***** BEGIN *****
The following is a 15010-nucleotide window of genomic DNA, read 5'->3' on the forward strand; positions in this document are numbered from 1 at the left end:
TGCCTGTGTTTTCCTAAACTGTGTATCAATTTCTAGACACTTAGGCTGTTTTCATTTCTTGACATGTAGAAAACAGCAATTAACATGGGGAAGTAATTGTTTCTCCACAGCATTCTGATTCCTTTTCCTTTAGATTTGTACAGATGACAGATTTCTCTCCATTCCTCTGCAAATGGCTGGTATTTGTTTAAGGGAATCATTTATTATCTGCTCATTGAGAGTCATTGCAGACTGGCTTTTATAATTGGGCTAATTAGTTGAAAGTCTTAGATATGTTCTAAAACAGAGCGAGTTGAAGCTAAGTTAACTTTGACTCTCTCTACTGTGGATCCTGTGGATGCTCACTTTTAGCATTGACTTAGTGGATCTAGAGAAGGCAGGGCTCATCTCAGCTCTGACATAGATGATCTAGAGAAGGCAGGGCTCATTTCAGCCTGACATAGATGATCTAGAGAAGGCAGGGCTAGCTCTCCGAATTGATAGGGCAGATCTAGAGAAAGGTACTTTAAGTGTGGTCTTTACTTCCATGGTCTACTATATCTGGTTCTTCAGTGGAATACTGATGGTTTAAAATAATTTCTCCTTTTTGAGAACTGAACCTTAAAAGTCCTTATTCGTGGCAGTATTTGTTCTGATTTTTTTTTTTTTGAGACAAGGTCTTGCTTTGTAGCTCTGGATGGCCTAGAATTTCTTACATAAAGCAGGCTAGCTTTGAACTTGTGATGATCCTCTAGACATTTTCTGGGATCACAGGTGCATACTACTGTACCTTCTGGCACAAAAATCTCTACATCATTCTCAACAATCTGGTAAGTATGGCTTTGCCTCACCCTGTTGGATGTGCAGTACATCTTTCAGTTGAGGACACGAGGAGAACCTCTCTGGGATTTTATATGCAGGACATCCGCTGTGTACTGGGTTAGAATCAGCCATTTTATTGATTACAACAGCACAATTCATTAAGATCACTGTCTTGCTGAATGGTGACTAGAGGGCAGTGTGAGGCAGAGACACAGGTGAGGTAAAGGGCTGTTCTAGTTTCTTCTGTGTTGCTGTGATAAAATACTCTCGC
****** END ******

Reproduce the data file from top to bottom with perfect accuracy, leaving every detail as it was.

The following is a 15010-nucleotide window of genomic DNA, read 5'->3' on the forward strand; positions in this document are numbered from 1 at the left end:
TGCCTGTGTTTTCCTAAACTGTGTATCAATTTCTAGACACTTAGGCTGTTTTCATTTCTTGACATGTAGAAAACAGCAATTAACATGGGGAAGTAATTGTTTCTCCACAGCATTCTGATTCCTTTTCCTTTAGATTTGTACAGATGACAGATTTCTCTCCATTCCTCTGCAAATGGCTGGTATTTGTTTAAGGGAATCATTTATTATCTGCTCATTGAGAGTCATTGCAGACTGGCTTTTATAATTGGGCTAATTAGTTGAAAGTCTTAGATATGTTCTAAAACAGAGCGAGTTGAAGCTAAGTTAACTTTGACTCTCTCTACTGTGGATCCTGTGGATGCTCACTTTTAGCATTGACTTAGTGGATCTAGAGAAGGCAGGGCTCATCTCAGCTCTGACATAGATGATCTAGAGAAGGCAGGGCTCATTTCAGCCTGACATAGATGATCTAGAGAAGGCAGGGCTAGCTCTCCGAATTGATAGGGCAGATCTAGAGAAAGGTACTTTAAGTGTGGTCTTTACTTCCATGGTCTACTATATCTGGTTCTTCAGTGGAATACTGATGGTTTAAAATAATTTCTCCTTTTTGAGAACTGAACCTTAAAAGTCCTTATTCGTGGCAGTATTTGTTCTGATTTTTTTTTTTTTGAGACAAGGTCTTGCTTTGTAGCTCTGGATGGCCTAGAATTTCTTACATAAAGCAGGCTAGCTTTGAACTTGTGATGATCCTCTAGACATTTTCTGGGATCACAGGTGCATACTACTGTACCTTCTGGCACAAAAATCTCTACATCATTCTCAACAATCTGGTAAGTATGGCTTTGCCTCACCCTGTTGGATGTGCAGTACATCTTTCAGTTGAGGACACGAGGAGAACCTCTCTGGGATTTTATATGCAGGACATCCGCTGTGTACTGGGTTAGAATCAGCCATTTTATTGATTACAACAGCACAATTCATTAAGATCACTGTCTTGCTGAATGGTGACTAGAGGGCAGTGTGAGGCAGAGACACAGGTGAGGTAAAGGGCTGTTCTAGTTTCTTCTGTGTTGCTGTGATAAAATACTCTCGC